actually have sciatic pain and that could be related to something they even
had before pregnancy unless there's a real herniated disc there that is causing the sciatic pain because of the change
in your muscle strength and everything later on. – Any other common pain that
you see with pregnancy, that? – Yes, so there's also a
pubic synthesis dysfunction or the pubic bone pain, that
I've seen in a few patients.

This, it depends on the onset of it. Some patients have had it even in the, initially in the first trimester, but most of them will have
it later on in the trimester when it's actually stretched out more. And this pain is usually in the front of, it's right under your belly, it's on your pubic bone in the front and it could radiate. – Comes around and attaches
right at the front. – Yes, so it's right in the front, it could radiate into your groin
area, into your inner thigh or it could also radiate
to your lower back. So that also could cause
lower back pain for you. And these patients, you know immediately that it's a, it's a pubic synthesis pain. It's very specific. They'll say that they have
pain when they stand on one leg or they're climbing stairs.

It's like, they feel like they
clicking or something moving. That's another kind of pain that we see. (crosstalk) – They'll feel the pain, the
clicking in the front, I mean. – Yeah, front and also in the back, they also complain of clicking
in the front or the back and usually this pain
will go away postpartum. Only few women will actually
have this pain even postpartum. – Sure – But for these kinds of patients, yes, the stabilization works. But for them, it's also
avoiding a lot of things. And if it gets really, really severe then the only thing they can do is rest because it is that bad. And it is that painful and severe. – So really stop the cause. – Yeah, I have seen a few
patients with that kind of pain. Luckily, it hasn't been that severe that they had to go on complete rest. The belt helps all the
stabilization exercises, definitely help, also, if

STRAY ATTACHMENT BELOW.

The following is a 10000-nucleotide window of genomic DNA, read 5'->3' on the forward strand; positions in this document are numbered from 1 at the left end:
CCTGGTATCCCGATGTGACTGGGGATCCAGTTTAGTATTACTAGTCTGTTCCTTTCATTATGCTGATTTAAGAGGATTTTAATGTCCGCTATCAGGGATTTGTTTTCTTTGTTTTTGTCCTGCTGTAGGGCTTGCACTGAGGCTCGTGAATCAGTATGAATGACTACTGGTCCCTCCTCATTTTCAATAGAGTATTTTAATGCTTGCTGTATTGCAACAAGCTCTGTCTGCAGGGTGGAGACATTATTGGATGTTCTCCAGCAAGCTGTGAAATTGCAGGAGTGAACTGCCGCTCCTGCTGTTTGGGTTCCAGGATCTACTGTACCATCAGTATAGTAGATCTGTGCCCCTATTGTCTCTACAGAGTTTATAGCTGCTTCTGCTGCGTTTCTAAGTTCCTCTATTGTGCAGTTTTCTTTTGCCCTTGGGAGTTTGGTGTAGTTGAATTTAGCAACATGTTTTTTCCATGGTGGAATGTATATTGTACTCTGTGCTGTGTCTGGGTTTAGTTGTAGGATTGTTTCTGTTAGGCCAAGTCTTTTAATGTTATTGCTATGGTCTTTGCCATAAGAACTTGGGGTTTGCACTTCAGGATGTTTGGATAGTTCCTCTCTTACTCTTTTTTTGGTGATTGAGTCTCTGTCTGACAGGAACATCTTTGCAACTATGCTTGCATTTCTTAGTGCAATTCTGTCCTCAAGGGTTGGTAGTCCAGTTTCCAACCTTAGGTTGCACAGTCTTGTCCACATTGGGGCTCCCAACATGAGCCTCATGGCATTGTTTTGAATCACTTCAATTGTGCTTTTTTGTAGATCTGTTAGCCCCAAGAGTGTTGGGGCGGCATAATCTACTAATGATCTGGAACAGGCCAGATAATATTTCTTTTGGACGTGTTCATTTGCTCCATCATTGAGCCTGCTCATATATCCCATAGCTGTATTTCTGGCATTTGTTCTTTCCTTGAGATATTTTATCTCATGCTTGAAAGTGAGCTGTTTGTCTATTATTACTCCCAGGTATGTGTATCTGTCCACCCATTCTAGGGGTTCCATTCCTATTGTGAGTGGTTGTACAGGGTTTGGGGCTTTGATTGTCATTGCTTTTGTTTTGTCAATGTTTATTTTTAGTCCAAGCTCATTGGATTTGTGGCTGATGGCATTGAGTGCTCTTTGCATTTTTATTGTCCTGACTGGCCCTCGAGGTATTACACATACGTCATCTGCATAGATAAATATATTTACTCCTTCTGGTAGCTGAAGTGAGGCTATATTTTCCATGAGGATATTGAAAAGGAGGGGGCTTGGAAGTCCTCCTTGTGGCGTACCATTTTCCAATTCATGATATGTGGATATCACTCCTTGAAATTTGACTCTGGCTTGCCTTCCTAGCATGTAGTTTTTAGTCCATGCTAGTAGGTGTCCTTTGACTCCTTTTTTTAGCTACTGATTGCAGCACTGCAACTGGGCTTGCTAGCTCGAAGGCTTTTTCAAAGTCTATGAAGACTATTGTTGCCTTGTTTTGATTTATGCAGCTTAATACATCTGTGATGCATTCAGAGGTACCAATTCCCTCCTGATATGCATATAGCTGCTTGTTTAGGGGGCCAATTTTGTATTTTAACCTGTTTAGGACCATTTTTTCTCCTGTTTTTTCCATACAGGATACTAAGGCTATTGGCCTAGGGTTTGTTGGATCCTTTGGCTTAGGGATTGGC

you have a weak pelvic floor, it's one of the reasons
why it could also cause it.

(crosstalk) helping with pelvic floor. – We'll be talking a
little bit about that later but so you have them do
the pelvic floor exercises. – Yes. – And that often helps. – Yes. – Sure, but does it, when do you do the pelvic floor exercises, what length of time do you normally see, does it take for it, to see some benefit? – So during, during pregnancy we're actually not looking
to strengthen something a lot because everything is stretching out. During pregnancy, you're
just trying to maintain and prevent anything that
could happened later on. So we're not also, when we
do get a pregnant patient, very rarely would we do
an internal exam for them unless it is actually
advised by their OBGYN. So it's more to do with getting them an awareness of their
pelvic floor, where it is. And during pregnancy, more than actually doing the strengthening it's also important
for them to do relaxing 'cause that's what's gonna
help them during labor. So if you're just doing
strengthening and tightening and tightening and increasing the tone of the pelvic floor muscles so much and not relaxing it then you're not helping it during the labor.

– So hyper tonicity… – Yes. – … and the muscles get fired up and they won't relax and that
pain, that's pain itself, so. – Yes, so later on in the pregnancy, it's more about when
you contract the muscle to feel the contraction
but more than that, to also feel it come back
to the resting position or to feel it come back
into a relaxed position where you feel it stretched out or relaxed and not just contracting. – You may mention this later
or talk about this later but do you use any biofeedback with people who have pain like this? – So I, in my clinic, don't
use biofeedback at this moment. I used to initially in my practice, now I usually just use tactile feedback more of their own awareness which has actually helped
more than biofeedback. I used, I mean, I'm not saying that you shouldn't be using it.

There are practitioners who
use it very successfully. But with me, I felt that I
did better with the patient. The patients did better
with more tactile verbal or their own awareness
of all these things. – Well, makes sense to
me because then you can bring it to your own home. – Yes, yeah. – Where you can get feedback so. (uplifting upbeat music).

One thought on “How to Treat Back or Pelvic Pain During Pregnancy – With Dr. Anuja Mathew”

Leave a Reply

Your email address will not be published. Required fields are marked *